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      Nitric Oxide in Cardiovascular Disorders


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          Nitric oxide derived from the vascular endothelium and other cells of the cardiovascular system has important roles in physiological regulation of blood flow and may have pathophysiological functions in cardiovascular disease. Nitric oxide can be synthesised from L-arginine by any of three isoforms of nitric oxide synthase (NOS), and its interaction with prostacyclin, its proposed mechanisms of action and cytotoxicity are briefly reviewed in the context of cardiovascular function. Although nitric oxide can hyperpolarize vascular smooth muscle, activation of the endothelium can induce hyperpolarization and vasodilatation by other means. Nitric oxide has important roles in the physiological regulation of local blood flow and blood pressure, especially during exercise and in response to shear stresses and other local factors in arterioles. Nitric oxide is also involved in neurogenic control of the microcirculation through autonomic efferent nerves and it contributes to vasodilatation and inflammation associated with activation of sensory nerves. In pathological circumstances, excess nitric oxide produced by inducible NOS compromises circulatory function in septic shock, during transplant rejection, and during myocardial ischaemia and reperfusion injury. Immunosuppressant drugs like cyclosporin A inhibit the expression of NOS through complex intracellular intermediates. Disturbances in the activity of constitutive and inducible NOS in the artery wall accompany the development of atherosclerosis, vasospasm and thrombosis, and may contribute to some forms of hypertension and diabetic vascular disease. Reversing the nitric oxide defect with therapeutic agents including angiotensin-converting enzyme inhibitors offers promise in protecting against some manifestations of vascular disease.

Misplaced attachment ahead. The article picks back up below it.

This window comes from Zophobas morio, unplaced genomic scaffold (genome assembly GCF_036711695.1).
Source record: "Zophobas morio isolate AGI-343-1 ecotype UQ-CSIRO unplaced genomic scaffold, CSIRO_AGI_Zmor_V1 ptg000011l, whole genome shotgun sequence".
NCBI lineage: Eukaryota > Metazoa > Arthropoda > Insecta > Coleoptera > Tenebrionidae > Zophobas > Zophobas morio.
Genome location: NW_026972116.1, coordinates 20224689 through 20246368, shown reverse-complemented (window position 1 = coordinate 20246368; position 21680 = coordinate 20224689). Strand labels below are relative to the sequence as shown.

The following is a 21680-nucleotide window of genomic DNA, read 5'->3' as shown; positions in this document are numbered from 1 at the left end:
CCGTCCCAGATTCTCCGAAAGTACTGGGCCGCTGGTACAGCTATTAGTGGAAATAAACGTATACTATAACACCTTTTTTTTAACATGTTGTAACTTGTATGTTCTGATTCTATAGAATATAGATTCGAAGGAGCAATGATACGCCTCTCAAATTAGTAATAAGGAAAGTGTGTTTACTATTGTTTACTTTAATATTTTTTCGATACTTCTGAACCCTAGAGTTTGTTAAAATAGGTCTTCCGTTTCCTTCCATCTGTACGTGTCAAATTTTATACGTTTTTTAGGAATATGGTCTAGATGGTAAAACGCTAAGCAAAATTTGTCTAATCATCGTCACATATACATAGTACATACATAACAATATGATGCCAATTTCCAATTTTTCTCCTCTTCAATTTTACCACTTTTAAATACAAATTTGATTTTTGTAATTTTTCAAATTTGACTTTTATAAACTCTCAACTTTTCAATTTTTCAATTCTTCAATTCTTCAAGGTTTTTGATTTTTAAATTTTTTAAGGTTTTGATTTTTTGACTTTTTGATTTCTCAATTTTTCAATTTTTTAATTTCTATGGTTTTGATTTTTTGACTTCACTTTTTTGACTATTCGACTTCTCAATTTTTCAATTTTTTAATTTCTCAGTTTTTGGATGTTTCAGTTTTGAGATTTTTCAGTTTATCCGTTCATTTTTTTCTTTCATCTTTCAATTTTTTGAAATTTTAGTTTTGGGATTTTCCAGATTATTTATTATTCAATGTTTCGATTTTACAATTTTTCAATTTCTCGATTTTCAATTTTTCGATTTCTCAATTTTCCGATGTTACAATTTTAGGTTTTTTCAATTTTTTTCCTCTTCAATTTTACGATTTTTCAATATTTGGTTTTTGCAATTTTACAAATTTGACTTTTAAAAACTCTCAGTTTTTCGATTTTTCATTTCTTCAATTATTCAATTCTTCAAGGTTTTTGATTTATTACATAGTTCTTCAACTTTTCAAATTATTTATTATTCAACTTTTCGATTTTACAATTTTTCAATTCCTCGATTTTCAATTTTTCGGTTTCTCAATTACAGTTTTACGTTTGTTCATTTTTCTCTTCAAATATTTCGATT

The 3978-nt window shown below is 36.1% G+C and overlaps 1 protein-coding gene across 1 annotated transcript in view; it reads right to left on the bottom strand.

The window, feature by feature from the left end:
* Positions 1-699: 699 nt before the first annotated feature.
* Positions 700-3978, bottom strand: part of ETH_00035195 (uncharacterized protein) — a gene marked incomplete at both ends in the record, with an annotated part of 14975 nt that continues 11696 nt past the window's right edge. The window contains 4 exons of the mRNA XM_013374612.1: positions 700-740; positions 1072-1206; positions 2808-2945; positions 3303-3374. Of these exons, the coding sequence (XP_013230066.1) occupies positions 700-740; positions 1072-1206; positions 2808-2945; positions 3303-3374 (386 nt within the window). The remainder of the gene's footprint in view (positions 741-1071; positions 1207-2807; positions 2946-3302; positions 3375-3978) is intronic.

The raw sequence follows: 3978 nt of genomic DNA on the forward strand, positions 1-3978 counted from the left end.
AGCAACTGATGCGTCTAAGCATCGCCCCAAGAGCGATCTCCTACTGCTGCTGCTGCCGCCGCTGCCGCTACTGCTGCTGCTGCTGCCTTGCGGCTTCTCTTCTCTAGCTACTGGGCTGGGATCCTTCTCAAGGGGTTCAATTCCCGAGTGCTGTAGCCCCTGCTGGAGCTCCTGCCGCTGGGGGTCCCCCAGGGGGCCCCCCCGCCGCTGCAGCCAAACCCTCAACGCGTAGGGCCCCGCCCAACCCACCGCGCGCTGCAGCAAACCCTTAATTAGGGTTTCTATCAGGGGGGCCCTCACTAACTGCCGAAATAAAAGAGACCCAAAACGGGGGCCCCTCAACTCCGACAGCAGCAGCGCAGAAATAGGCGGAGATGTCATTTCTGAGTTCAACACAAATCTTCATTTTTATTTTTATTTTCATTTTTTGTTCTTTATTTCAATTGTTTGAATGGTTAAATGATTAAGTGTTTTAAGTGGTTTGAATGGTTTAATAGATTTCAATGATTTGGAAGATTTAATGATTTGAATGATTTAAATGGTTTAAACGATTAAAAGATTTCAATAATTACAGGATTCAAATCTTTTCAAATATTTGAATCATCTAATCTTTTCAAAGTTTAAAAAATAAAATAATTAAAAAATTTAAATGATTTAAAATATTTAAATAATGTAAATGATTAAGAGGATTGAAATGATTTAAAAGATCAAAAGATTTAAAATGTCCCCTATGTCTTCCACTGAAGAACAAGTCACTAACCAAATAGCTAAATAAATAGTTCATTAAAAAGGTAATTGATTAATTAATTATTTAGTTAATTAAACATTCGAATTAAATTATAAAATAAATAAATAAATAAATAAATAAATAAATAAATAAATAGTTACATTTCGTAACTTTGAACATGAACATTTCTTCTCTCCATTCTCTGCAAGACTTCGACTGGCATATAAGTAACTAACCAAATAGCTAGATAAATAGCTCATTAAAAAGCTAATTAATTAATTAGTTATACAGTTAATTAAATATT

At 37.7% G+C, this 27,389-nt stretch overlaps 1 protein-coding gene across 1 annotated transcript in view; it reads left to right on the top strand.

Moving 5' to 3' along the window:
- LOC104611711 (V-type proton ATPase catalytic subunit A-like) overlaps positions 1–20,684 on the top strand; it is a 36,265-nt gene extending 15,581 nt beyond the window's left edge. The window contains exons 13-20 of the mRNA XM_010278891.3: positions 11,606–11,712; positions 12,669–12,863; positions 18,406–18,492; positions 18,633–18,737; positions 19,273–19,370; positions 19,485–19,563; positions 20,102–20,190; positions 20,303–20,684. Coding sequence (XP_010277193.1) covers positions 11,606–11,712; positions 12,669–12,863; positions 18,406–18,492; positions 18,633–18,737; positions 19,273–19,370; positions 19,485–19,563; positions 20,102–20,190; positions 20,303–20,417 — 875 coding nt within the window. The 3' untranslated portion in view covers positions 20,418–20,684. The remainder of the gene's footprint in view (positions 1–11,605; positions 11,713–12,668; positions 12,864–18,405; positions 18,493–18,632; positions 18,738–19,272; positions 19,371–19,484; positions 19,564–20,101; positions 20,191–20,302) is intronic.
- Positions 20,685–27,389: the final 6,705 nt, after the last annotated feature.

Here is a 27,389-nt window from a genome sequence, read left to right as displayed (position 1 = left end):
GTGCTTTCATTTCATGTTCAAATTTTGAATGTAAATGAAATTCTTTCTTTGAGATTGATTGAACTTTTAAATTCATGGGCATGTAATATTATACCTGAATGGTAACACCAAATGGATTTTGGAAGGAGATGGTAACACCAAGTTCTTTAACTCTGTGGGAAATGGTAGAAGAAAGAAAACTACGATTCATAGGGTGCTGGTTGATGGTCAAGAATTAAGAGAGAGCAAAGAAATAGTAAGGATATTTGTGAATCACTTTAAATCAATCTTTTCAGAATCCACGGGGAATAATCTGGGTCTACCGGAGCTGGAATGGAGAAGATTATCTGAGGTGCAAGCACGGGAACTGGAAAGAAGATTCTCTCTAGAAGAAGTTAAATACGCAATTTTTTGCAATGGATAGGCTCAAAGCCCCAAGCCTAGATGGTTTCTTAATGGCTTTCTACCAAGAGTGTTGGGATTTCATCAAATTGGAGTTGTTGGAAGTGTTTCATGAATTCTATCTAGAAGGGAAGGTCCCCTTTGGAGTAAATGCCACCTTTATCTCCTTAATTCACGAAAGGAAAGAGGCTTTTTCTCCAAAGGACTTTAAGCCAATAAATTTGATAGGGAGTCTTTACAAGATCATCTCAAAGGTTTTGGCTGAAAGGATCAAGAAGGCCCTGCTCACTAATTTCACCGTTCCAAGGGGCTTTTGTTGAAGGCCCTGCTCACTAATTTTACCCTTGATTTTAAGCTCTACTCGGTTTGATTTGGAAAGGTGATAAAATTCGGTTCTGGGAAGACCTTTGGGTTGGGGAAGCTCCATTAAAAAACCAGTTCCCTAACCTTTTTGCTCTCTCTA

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          Author and article information

          J Vasc Res
          Journal of Vascular Research
          S. Karger AG
          24 September 2008
          : 32
          : 3
          : 143-161
          Department of Physiology, The University of Melbourne, Australia
          159089 J Vasc Res 1995;32:143–161
          © 1995 S. Karger AG, Basel

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          Page count
          Pages: 19


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